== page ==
“I think that in the weeks leading up to the Mass there was a lot of hype about that, that there would be a long walk and there would be an early start,” he said. “When people were undecided and it was going to be a long trek from Tralee anyway, it put some people off.”

Similar stories are told across the land, while Dublin seems to have seen a dramatic collapse in probable attendance just ahead of the Mass, some frustrated by being allocated entry gates far from their homes, and many others discouraged by how a constant media litany warned of early starts, long walks, long waits, cold weather, and even forbidden deckchairs.

Dublin’s Cabinteely parish was just one of many that saw numbers melting away even in the last days before the papal Mass.

“We have had a lot of cancellations for the seats on our private bus to the Papal Mass in the Phoenix Park (from 59 down to 17),” the parish Facebook page announced on Thursday, August 23. “The main reason for the cancellations seems to be the early departure time of 7am as we were told just this week that our bus has to be parked in Kylemore Way between 8am and 8.30am.”

Previously there had been a feeling that 500,000 was an inadequate number of tickets, according to Fr Aquinas Duffy, describing how parishioners who had expected to set out around 11am for the 3pm Mass were shocked to learn of the early start time.

While many who dropped out of the private bus arrangement planned on travelling separately later by public transport, Fr Duffy said, others woke up on Sunday August 26, “looked out the window and saw the weather and cancelled”.

Just 11 people travelled by the private bus in the end, he said, though he himself was at least glad to have participated in the Mass despite everything. “Would I have missed it? No. I was delighted to be there,” he said.

For one expert in event management who asked not to be named, however, nobody should have been surprised at how attendance numbers at the Park fell far short of projections.

“It is well known in event management that a free event announced months before the actual event has a 30% no-show rate regardless of the event,” he said, adding: “To get half a million people in the Park they would have needed to shift three quarters of a million tickets.”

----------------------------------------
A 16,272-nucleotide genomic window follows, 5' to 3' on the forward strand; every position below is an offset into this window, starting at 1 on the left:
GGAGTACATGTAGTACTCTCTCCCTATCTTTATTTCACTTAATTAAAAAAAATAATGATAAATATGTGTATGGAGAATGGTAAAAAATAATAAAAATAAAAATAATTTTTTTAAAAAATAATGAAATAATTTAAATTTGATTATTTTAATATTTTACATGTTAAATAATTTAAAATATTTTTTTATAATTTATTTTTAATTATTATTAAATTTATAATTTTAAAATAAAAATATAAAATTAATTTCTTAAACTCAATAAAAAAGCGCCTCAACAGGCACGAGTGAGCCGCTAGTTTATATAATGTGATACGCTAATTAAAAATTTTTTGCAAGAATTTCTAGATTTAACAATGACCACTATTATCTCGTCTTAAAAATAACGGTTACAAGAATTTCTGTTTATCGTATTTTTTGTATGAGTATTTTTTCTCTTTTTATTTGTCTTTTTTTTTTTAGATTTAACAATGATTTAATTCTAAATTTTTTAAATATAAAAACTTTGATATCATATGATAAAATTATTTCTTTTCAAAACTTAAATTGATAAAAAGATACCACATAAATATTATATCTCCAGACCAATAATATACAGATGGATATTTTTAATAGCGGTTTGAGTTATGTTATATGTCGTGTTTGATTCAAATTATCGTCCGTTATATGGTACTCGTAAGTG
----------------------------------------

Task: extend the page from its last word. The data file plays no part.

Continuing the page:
“It was daft to talk about 500,000, and even dafter for the OPW to be ‘dressing’ the venue for 500,000 at a huge cost,” he added, maintaining that with half a million tickets allocated, organisers should not realistically have expected more than 350,000 to attend.

Sharply critical of the HSE and An Garda’s exaggerated warnings, he added that “While the OPW was working and spending money, other organs of State were incessantly telling people for three weeks beforehand not to go. It looked like a massive anti-marketing campaign, designed to suppress the event.”

Whatever the reasons for the low turnout, some will dismiss talk of numbers as irrelevant. Numbers aren’t everything, they’ll rightly say, claiming that talk of them is ‘managerial’ and misses the point of the Gospel.

Maybe so, but anyone who pays attention to the New Testament will know that it’s not shy about counting people. Miraculous feedings of crowds of 4,000 and 5,000 men – along with uncounted women and children – are famous, of course, while Acts carefully maps out how the earliest Christian community had about 120 believers, before 3,000 were added to them at Pentecost, and it wasn’t long before there were about 5,000 adult men in the nascent Church.

We don’t know what seeds were sown during Ireland’s second ever papal visit, and numbers aren’t everything. But if they mattered to the inspired authors of our Scriptures, we’d be reckless to act as though they don’t matter to us.